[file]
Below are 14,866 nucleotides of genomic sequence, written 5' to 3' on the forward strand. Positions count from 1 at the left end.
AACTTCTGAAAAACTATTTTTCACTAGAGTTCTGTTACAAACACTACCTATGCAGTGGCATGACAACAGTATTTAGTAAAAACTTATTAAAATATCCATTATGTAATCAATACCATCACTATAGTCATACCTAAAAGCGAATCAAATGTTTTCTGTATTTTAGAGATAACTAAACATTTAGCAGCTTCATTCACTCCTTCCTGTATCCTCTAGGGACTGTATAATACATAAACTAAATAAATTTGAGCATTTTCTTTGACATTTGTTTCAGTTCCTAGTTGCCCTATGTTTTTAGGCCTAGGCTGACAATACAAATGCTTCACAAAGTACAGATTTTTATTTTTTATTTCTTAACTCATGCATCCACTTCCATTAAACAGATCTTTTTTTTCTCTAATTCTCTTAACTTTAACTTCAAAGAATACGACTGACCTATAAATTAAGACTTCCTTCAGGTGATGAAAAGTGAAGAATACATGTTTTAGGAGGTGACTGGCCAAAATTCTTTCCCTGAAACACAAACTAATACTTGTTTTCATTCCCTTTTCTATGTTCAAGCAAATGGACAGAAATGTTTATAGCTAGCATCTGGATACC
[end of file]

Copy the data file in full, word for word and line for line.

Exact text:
Below are 14,866 nucleotides of genomic sequence, written 5' to 3' on the forward strand. Positions count from 1 at the left end.
AACTTCTGAAAAACTATTTTTCACTAGAGTTCTGTTACAAACACTACCTATGCAGTGGCATGACAACAGTATTTAGTAAAAACTTATTAAAATATCCATTATGTAATCAATACCATCACTATAGTCATACCTAAAAGCGAATCAAATGTTTTCTGTATTTTAGAGATAACTAAACATTTAGCAGCTTCATTCACTCCTTCCTGTATCCTCTAGGGACTGTATAATACATAAACTAAATAAATTTGAGCATTTTCTTTGACATTTGTTTCAGTTCCTAGTTGCCCTATGTTTTTAGGCCTAGGCTGACAATACAAATGCTTCACAAAGTACAGATTTTTATTTTTTATTTCTTAACTCATGCATCCACTTCCATTAAACAGATCTTTTTTTTCTCTAATTCTCTTAACTTTAACTTCAAAGAATACGACTGACCTATAAATTAAGACTTCCTTCAGGTGATGAAAAGTGAAGAATACATGTTTTAGGAGGTGACTGGCCAAAATTCTTTCCCTGAAACACAAACTAATACTTGTTTTCATTCCCTTTTCTATGTTCAAGCAAATGGACAGAAATGTTTATAGCTAGCATCTGGATACC